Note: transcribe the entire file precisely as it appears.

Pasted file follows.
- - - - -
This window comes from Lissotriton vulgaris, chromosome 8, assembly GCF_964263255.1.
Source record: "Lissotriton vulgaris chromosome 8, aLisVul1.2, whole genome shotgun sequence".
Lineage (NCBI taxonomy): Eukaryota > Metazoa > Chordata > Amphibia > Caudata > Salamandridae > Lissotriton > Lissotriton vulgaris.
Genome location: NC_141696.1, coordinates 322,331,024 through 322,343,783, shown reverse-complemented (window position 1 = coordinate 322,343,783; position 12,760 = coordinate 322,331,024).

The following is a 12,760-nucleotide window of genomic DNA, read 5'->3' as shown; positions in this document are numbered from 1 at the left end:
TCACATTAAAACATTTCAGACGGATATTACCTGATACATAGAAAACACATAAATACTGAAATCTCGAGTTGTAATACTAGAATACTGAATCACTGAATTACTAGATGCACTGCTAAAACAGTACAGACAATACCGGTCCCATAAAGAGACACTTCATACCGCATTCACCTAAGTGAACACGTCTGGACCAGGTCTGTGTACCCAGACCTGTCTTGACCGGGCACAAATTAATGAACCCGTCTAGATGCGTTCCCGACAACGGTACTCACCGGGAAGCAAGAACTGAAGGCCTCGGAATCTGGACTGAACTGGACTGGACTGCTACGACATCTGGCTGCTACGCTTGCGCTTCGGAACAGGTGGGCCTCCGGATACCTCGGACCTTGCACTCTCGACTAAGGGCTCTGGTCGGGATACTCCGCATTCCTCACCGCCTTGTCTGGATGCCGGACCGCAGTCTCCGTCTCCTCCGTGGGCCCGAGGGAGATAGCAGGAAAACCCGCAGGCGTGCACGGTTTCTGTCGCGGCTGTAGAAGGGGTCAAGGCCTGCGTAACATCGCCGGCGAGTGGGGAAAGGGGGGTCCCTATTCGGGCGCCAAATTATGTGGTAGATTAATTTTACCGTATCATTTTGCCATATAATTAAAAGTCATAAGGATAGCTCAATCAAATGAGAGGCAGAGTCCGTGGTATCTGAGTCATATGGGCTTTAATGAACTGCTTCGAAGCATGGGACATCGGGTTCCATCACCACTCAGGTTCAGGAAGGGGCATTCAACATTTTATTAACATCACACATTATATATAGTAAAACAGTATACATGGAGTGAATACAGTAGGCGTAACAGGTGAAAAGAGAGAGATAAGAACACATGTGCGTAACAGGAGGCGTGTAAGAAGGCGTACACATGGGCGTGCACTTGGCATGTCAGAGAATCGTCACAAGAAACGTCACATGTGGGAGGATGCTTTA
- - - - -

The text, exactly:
This window comes from Lissotriton vulgaris, chromosome 8, assembly GCF_964263255.1.
Source record: "Lissotriton vulgaris chromosome 8, aLisVul1.2, whole genome shotgun sequence".
Lineage (NCBI taxonomy): Eukaryota > Metazoa > Chordata > Amphibia > Caudata > Salamandridae > Lissotriton > Lissotriton vulgaris.
Genome location: NC_141696.1, coordinates 322,331,024 through 322,343,783, shown reverse-complemented (window position 1 = coordinate 322,343,783; position 12,760 = coordinate 322,331,024).

The following is a 12,760-nucleotide window of genomic DNA, read 5'->3' as shown; positions in this document are numbered from 1 at the left end:
TCACATTAAAACATTTCAGACGGATATTACCTGATACATAGAAAACACATAAATACTGAAATCTCGAGTTGTAATACTAGAATACTGAATCACTGAATTACTAGATGCACTGCTAAAACAGTACAGACAATACCGGTCCCATAAAGAGACACTTCATACCGCATTCACCTAAGTGAACACGTCTGGACCAGGTCTGTGTACCCAGACCTGTCTTGACCGGGCACAAATTAATGAACCCGTCTAGATGCGTTCCCGACAACGGTACTCACCGGGAAGCAAGAACTGAAGGCCTCGGAATCTGGACTGAACTGGACTGGACTGCTACGACATCTGGCTGCTACGCTTGCGCTTCGGAACAGGTGGGCCTCCGGATACCTCGGACCTTGCACTCTCGACTAAGGGCTCTGGTCGGGATACTCCGCATTCCTCACCGCCTTGTCTGGATGCCGGACCGCAGTCTCCGTCTCCTCCGTGGGCCCGAGGGAGATAGCAGGAAAACCCGCAGGCGTGCACGGTTTCTGTCGCGGCTGTAGAAGGGGTCAAGGCCTGCGTAACATCGCCGGCGAGTGGGGAAAGGGGGGTCCCTATTCGGGCGCCAAATTATGTGGTAGATTAATTTTACCGTATCATTTTGCCATATAATTAAAAGTCATAAGGATAGCTCAATCAAATGAGAGGCAGAGTCCGTGGTATCTGAGTCATATGGGCTTTAATGAACTGCTTCGAAGCATGGGACATCGGGTTCCATCACCACTCAGGTTCAGGAAGGGGCATTCAACATTTTATTAACATCACACATTATATATAGTAAAACAGTATACATGGAGTGAATACAGTAGGCGTAACAGGTGAAAAGAGAGAGATAAGAACACATGTGCGTAACAGGAGGCGTGTAAGAAGGCGTACACATGGGCGTGCACTTGGCATGTCAGAGAATCGTCACAAGAAACGTCACATGTGGGAGGATGCTTTA